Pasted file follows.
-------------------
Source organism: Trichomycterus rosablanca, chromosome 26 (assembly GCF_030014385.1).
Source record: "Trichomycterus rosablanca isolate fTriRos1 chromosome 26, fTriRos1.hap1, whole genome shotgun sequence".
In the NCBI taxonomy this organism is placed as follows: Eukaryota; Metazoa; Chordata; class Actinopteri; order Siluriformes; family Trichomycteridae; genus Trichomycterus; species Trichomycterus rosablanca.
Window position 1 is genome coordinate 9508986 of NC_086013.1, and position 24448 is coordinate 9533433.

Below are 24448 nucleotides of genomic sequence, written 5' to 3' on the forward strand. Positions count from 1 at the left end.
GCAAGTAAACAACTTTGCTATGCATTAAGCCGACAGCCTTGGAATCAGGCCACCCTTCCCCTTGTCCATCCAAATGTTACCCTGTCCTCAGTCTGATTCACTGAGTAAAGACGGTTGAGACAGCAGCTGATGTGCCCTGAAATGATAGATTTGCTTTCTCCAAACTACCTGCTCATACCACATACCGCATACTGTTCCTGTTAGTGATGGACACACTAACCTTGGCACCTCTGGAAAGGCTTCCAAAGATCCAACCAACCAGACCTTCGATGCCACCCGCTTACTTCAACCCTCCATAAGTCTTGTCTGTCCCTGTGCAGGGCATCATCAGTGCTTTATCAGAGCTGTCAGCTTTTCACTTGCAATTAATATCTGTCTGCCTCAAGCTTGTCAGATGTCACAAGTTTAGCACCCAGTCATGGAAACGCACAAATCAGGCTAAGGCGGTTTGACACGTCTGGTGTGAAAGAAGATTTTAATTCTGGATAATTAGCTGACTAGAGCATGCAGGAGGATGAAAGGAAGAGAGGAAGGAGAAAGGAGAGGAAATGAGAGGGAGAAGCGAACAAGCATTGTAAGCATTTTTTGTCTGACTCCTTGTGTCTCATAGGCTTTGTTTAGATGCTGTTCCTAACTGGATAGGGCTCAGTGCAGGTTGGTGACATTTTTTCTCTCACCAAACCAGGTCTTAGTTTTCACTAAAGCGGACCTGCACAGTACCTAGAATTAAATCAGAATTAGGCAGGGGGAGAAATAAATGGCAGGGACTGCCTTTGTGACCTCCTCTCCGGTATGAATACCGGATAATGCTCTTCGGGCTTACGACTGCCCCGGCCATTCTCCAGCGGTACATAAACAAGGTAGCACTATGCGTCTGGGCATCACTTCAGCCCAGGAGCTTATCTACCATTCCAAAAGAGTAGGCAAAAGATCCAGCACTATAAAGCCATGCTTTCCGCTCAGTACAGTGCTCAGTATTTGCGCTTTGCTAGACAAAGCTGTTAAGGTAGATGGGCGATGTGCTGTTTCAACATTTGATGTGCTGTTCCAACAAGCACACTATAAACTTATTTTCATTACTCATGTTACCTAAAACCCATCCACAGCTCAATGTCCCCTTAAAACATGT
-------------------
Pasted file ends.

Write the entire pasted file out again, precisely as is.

Source organism: Trichomycterus rosablanca, chromosome 26 (assembly GCF_030014385.1).
Source record: "Trichomycterus rosablanca isolate fTriRos1 chromosome 26, fTriRos1.hap1, whole genome shotgun sequence".
In the NCBI taxonomy this organism is placed as follows: Eukaryota; Metazoa; Chordata; class Actinopteri; order Siluriformes; family Trichomycteridae; genus Trichomycterus; species Trichomycterus rosablanca.
Window position 1 is genome coordinate 9508986 of NC_086013.1, and position 24448 is coordinate 9533433.

Below are 24448 nucleotides of genomic sequence, written 5' to 3' on the forward strand. Positions count from 1 at the left end.
GCAAGTAAACAACTTTGCTATGCATTAAGCCGACAGCCTTGGAATCAGGCCACCCTTCCCCTTGTCCATCCAAATGTTACCCTGTCCTCAGTCTGATTCACTGAGTAAAGACGGTTGAGACAGCAGCTGATGTGCCCTGAAATGATAGATTTGCTTTCTCCAAACTACCTGCTCATACCACATACCGCATACTGTTCCTGTTAGTGATGGACACACTAACCTTGGCACCTCTGGAAAGGCTTCCAAAGATCCAACCAACCAGACCTTCGATGCCACCCGCTTACTTCAACCCTCCATAAGTCTTGTCTGTCCCTGTGCAGGGCATCATCAGTGCTTTATCAGAGCTGTCAGCTTTTCACTTGCAATTAATATCTGTCTGCCTCAAGCTTGTCAGATGTCACAAGTTTAGCACCCAGTCATGGAAACGCACAAATCAGGCTAAGGCGGTTTGACACGTCTGGTGTGAAAGAAGATTTTAATTCTGGATAATTAGCTGACTAGAGCATGCAGGAGGATGAAAGGAAGAGAGGAAGGAGAAAGGAGAGGAAATGAGAGGGAGAAGCGAACAAGCATTGTAAGCATTTTTTGTCTGACTCCTTGTGTCTCATAGGCTTTGTTTAGATGCTGTTCCTAACTGGATAGGGCTCAGTGCAGGTTGGTGACATTTTTTCTCTCACCAAACCAGGTCTTAGTTTTCACTAAAGCGGACCTGCACAGTACCTAGAATTAAATCAGAATTAGGCAGGGGGAGAAATAAATGGCAGGGACTGCCTTTGTGACCTCCTCTCCGGTATGAATACCGGATAATGCTCTTCGGGCTTACGACTGCCCCGGCCATTCTCCAGCGGTACATAAACAAGGTAGCACTATGCGTCTGGGCATCACTTCAGCCCAGGAGCTTATCTACCATTCCAAAAGAGTAGGCAAAAGATCCAGCACTATAAAGCCATGCTTTCCGCTCAGTACAGTGCTCAGTATTTGCGCTTTGCTAGACAAAGCTGTTAAGGTAGATGGGCGATGTGCTGTTTCAACATTTGATGTGCTGTTCCAACAAGCACACTATAAACTTATTTTCATTACTCATGTTACCTAAAACCCATCCACAGCTCAATGTCCCCTTAAAACATGT